The quality of your technology is quickly becoming one of the few edges your business has on its competition, which means you should always be searching for the smartest, fastest tech for your employees. Perhaps the most fascinating technological movement of late is server virtualization, which allows workers to organize their processes with virtual environments while IT departments can cut back on resources to maintain critical server space. In many ways, server virtualization is a dream come true — but for some businesses, that dream could easily become a nightmare. Read on to learn the pros and cons of virtualization to find out if this fantastic tech is right for you.
Pro: Sustainable Server Use
If your brand is built on being green, you should strongly consider utilizing virtual servers. Because hundreds of virtual machines can live in a single server, they don’t require nearly as many resources as physical servers do. For environment-conscious companies, mitigating your unsustainable resources is a terrific boon when it comes to attracting a wider audience. For everyone else, virtual servers let you save money on expenses associated with energy and space, and cutting costs is always a benefit.
Con: Reduced Performance
Virtualization may require fewer natural resources, but it certainly is much more taxing on hardware resources, which will degrade the quality of your software and applications. Even servers that are equipped with additional resources to compete with the virtual drain usually cannot perform on a completely satisfactory level simply because every piece of software behaves differently in the virtual environment. There is almost nothing a company can do to mitigate this disadvantage to virtualization save rigorous testing of software before purchases.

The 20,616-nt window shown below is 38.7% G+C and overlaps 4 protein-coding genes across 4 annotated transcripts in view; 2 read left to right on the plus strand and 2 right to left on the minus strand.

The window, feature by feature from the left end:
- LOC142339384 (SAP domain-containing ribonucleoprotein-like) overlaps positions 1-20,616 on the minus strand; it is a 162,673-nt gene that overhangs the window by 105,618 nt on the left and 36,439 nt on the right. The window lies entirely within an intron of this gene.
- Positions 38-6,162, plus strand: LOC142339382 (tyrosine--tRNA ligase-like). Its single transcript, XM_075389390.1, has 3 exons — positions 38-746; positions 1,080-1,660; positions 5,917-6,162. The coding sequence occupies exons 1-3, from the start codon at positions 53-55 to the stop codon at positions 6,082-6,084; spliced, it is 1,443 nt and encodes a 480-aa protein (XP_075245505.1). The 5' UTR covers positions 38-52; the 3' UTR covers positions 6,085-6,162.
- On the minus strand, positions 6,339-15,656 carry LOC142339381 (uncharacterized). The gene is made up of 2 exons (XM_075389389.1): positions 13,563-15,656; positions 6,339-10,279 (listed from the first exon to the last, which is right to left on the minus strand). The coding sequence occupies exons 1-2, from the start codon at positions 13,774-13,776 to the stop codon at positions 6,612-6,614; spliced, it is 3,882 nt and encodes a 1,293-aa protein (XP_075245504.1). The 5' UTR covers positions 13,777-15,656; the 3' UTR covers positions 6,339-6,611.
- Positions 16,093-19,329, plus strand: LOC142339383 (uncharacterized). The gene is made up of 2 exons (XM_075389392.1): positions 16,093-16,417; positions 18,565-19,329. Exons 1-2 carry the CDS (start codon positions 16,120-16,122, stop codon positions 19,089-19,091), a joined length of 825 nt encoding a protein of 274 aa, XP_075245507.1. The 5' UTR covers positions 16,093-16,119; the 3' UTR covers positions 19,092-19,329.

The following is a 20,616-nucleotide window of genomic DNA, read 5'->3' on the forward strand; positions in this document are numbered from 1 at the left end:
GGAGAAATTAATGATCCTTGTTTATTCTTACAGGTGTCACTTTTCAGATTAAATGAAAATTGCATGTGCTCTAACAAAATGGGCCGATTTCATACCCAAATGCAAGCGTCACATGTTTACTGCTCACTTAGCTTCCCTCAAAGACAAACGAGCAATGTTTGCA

Pro: Faster Provisioning
When (not if) you need additional server space, there are a number of actions that must be completed before you can attain it. With virtual servers, the time it takes to use your new server space is dramatically diminished. All data center administrators can almost instantly provision additional server space when they receive requests from their business units, which means businesses can expand faster and more efficiently. Comparatively, when you use physical servers, the admin must order a new tower and assemble it before you can have access to your extra storage space.
Con: Amplified Danger of Physical Failure
When you were younger, you probably learned not to put all of your eggs in one basket. In this case, the eggs are all your company’s data, and the basket is a single physical server. Servers go down all the time for various minor reasons, but most companies have other servers to keep their employees busy in the interim. However, if you have hundreds of virtual machines stored one a single device and that device goes rogue, you will be in a world of trouble.
Of course, there are ways to protect yourself from this catastrophe. You can buy virtualization security to protect against infiltration and viruses; you can cluster your virtual servers across a number of different physical servers; or you can back up your data with continuous data protection. These solutions are valid, but they do require a bit of extra work.
Pro: Isolation of Applications (Without Sprawl)
Before virtualization, most data centers instituted a one-server-one-application rule to isolate applications and keep data safe. Unfortunately, this rule needlessly increased costs for everyone — businesses who were forced to pay for additional servers and data centers who needed to pay for additional resources — and contributed heavily to server sprawl with underutilized servers. Virtual servers allow businesses and data centers to isolate applications without expending unnecessary costs to build additional servers, and it allows servers to work at their full capacity.
Con: Required New Skills and Tools
In the digital age, it may not seem important to consider the extra training your employees will need to interact in a virtual space — after all, innovation moves so quickly now that most people learn a new technology every few years. However, virtualization is not an install-and-go product. There are dozens of processes that are simply not the same in the virtual environment, which means your employees must adapt by building different proficiencies with alternate tools. Unfortunately, humans are creatures of habit, and the transition between using physical server space and using virtual machines will likely be a bumpy one.